By Don Douglass and Réanne Hemingway-Douglass
Accounts of the most successful rescue line by the French Resistance that was never infiltrated by the Nazis. Interviews of still-living aviators and their rescuers.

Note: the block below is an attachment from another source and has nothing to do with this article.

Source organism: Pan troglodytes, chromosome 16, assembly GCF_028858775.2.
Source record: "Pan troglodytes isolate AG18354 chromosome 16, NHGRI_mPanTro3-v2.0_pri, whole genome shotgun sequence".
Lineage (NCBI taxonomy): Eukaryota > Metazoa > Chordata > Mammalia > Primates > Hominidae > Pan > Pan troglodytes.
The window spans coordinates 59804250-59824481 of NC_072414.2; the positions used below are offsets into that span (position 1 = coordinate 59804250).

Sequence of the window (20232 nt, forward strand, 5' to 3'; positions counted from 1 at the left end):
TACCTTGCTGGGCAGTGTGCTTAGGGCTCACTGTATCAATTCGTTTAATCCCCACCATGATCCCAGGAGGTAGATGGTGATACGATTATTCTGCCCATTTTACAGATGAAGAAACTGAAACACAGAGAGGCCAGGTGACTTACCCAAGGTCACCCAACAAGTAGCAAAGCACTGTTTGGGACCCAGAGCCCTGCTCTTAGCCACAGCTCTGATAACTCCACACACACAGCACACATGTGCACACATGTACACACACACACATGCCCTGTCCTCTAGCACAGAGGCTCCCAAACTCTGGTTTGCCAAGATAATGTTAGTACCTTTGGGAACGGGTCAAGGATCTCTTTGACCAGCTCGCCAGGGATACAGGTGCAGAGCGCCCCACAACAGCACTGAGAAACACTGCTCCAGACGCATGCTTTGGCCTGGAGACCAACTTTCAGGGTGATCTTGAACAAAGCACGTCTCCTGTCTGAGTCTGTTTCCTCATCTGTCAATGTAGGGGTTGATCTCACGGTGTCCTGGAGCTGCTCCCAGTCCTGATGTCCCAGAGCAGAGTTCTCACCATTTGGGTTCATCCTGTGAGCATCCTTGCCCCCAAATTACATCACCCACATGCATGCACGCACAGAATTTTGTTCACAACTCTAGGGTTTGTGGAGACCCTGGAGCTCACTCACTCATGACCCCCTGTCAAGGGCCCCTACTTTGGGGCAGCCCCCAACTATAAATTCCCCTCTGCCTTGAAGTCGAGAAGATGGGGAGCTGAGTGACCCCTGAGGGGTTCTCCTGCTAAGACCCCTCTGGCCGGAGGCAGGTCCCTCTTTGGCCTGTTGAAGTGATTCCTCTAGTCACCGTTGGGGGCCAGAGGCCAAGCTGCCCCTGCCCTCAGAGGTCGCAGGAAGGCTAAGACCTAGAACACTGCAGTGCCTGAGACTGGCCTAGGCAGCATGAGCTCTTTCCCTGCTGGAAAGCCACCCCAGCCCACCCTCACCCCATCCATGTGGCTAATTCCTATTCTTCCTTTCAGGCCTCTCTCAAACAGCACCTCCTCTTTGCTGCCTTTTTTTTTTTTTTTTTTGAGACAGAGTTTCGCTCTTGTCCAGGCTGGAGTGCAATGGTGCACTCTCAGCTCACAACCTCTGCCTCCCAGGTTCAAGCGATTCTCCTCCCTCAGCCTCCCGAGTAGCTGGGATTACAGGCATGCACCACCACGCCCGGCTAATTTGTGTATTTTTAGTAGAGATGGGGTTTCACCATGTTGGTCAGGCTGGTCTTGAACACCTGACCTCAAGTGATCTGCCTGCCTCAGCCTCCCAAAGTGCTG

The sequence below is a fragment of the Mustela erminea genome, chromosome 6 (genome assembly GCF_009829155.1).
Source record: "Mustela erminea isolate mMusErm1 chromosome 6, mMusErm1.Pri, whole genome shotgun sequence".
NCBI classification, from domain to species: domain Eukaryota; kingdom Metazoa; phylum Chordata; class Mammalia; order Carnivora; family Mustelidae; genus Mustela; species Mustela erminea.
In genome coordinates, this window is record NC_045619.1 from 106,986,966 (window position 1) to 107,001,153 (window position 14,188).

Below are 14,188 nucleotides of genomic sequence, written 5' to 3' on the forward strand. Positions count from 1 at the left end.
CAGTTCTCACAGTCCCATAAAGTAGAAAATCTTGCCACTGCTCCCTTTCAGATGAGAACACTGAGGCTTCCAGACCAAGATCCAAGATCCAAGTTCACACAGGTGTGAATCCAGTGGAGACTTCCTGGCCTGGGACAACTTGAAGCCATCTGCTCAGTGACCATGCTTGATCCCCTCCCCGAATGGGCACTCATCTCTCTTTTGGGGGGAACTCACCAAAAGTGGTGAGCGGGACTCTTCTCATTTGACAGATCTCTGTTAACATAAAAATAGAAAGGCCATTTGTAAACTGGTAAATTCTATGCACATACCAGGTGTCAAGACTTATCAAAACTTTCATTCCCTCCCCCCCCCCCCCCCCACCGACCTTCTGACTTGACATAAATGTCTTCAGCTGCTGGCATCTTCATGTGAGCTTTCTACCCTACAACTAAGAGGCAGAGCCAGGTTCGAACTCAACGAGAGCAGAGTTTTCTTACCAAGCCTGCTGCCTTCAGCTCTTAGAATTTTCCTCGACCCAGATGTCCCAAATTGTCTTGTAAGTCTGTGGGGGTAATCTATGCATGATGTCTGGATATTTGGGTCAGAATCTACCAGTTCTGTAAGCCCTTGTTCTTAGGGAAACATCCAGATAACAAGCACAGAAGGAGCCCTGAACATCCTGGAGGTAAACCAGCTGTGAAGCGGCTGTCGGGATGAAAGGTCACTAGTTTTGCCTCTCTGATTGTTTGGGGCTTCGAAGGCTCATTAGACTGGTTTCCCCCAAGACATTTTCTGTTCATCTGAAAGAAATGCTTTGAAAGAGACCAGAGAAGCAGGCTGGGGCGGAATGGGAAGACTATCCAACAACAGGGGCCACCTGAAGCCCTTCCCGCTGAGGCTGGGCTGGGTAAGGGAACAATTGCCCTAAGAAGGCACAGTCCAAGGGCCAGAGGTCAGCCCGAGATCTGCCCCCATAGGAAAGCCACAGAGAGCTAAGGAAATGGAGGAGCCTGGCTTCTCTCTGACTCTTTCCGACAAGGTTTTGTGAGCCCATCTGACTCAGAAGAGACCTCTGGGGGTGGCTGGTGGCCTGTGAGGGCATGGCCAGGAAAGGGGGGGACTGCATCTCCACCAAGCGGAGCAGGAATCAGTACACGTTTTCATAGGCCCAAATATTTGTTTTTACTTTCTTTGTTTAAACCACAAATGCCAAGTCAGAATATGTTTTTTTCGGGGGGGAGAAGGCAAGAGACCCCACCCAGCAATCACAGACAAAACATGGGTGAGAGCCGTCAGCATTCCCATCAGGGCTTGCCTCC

Six decades after the end of World War II, new stories about the conflict continue to emerge. One of these is the subject of this book. Written by an American, Réanne Hemingway-Douglass, and published in the UK by Pen & Sword, it has all the elements of a classic covert adventure tale. As the book explains, the Shelburne was one of the later escape lines that operated within Nazi-occupied Europe. It was established at the end of 1943 by two agents who worked for MI-9, the London-based military intelligence agency responsible for providing assistance to Allied servicemen stranded behind enemy lines.